To keep up with Swarthmore’s commitment to being green and eco-friendly, Swarthmore announced Tuesday that it will leave dormitories without heating outside of the facilities department’s office hours. This announcement follows its declaration of Operation Cold War, which turned off hot waters for showers last December.
“We are trying to live up to our promise to become an eco-friendly institution,” said Olaf Snowman, facilities staff member. “We saved a lot of money when we turned off hot water in various dorms last year. We thought it would be a great idea to try something like that again, so we’re going to turn off the heaters in many dorms. But students should not worry at all! My lovely colleagues in the Worth Health Center will be there to help should students fall ill due to our commitment to eco-friendliness. Everything will be fine!”
Nicole McEskimo, another facilities staff member, expressed approval of this announcement, citing not only its positive environmental effects, but also its initiative to move the world toward a more “natural” state.
“Things like heaters are the number one things that move the human world farther away from the natural state of being in which the Earth was created upon,” McEskimo said. “When humans did not have any heaters, we braved the winter cold with just fire, a natural element of the Earth. Nowadays, not only are we using electricity to create fake heat, we are normalizing the use of this terrible, unnatural creation, which hinders the natural processes of Mother Nature. We must reduce use of such inventions to an absolute minimum.”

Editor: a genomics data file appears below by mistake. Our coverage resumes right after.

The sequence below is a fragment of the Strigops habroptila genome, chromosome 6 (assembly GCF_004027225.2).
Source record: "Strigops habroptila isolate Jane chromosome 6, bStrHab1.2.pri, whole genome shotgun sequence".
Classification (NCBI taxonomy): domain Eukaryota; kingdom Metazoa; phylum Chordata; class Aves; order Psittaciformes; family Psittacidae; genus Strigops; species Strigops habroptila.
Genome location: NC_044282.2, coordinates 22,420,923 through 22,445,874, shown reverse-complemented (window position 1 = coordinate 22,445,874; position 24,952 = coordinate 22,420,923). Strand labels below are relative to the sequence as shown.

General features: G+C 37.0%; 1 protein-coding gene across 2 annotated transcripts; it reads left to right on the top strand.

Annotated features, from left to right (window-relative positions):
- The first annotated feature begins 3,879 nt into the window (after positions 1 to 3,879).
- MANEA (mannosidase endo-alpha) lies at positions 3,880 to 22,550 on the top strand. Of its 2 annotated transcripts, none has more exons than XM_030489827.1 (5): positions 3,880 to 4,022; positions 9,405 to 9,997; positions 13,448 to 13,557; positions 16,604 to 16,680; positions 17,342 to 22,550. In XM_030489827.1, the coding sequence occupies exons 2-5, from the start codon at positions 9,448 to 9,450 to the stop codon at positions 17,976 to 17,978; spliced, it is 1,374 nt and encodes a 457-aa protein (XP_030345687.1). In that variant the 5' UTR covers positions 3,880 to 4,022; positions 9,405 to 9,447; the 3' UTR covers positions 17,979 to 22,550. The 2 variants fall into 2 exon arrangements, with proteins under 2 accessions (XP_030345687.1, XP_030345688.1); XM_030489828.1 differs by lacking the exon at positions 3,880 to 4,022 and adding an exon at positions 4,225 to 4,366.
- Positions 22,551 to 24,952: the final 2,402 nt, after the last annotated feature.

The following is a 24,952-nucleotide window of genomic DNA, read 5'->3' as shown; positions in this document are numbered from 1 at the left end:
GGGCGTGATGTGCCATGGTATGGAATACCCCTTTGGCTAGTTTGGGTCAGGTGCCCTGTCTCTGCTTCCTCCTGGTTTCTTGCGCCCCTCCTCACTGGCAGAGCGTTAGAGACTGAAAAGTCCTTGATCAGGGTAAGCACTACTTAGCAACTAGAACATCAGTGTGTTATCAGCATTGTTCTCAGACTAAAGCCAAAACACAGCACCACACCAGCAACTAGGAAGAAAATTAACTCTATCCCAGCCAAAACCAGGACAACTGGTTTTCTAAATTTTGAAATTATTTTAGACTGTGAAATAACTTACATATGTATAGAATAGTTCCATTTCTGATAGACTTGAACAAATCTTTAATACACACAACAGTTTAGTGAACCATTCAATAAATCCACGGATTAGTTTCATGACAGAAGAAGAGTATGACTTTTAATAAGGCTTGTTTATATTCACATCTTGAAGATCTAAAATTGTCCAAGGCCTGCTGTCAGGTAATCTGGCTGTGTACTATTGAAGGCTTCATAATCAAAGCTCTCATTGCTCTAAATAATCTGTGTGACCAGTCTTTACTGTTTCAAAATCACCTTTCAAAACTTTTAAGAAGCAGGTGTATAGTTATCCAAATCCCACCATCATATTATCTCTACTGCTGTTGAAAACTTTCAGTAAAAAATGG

When asked if she ever turns on heaters at home, McEskimo started talking about her own experience living in a dormitory 40 years ago as a college student.
According to Dana Alice Kemp, Workbox staff member, part of this initiative’s goal is to teach students a lesson for complaining too much about the flaky heat systems.
“Students should feel grateful that they have heat in the first place,” Kemp said. “I think Swarthmore students need to learn to think more positively. Having heat is not a right. It is a privilege that is only given to those who deserve it. We want to show that we can always take it away if we feel like we should.”
Student anger was apparent as soon as the facilities department made this announcement. Residents of Wharton Hall, who still enjoy complimentary ice cold showers to this day, picketed around the building demanding the administration immediately turn the heaters back on. Some students who have friends living in Strath Haven Condominiums or other off-campus housing resorted to camping out there, after reportedly having shiver attacks in their own rooms. The anger, however, was especially apparent among residents in Mary Lyons.
“Thank you, Swarthmore, for giving me another reason to hate my dorm,” said Brieanna Merry ’20, a resident of Mary Lyons. “I used to feel so relieved after I finally got to my dorm every day to some heat, because it actually made me feel like I was at home, like many people in ML feel. But instead, I now return to an igloo after nearly freezing to death outside. My roommate and I are thinking about creating a makeshift bonfire in the middle of our room. Maybe then, at least we will find out what being an Eskimo is like! How exciting is that! So thankful that Swarthmore is stretching itself to this extent to give me a true liberal arts education and hands-on learning! Can I get academic credit for this?”
The heater, according to the facilities staff, will remain turned off until the beginning of the summer.
Disclaimer: This article was written with a purely satirical purpose. All of the information presented in this article are thus false.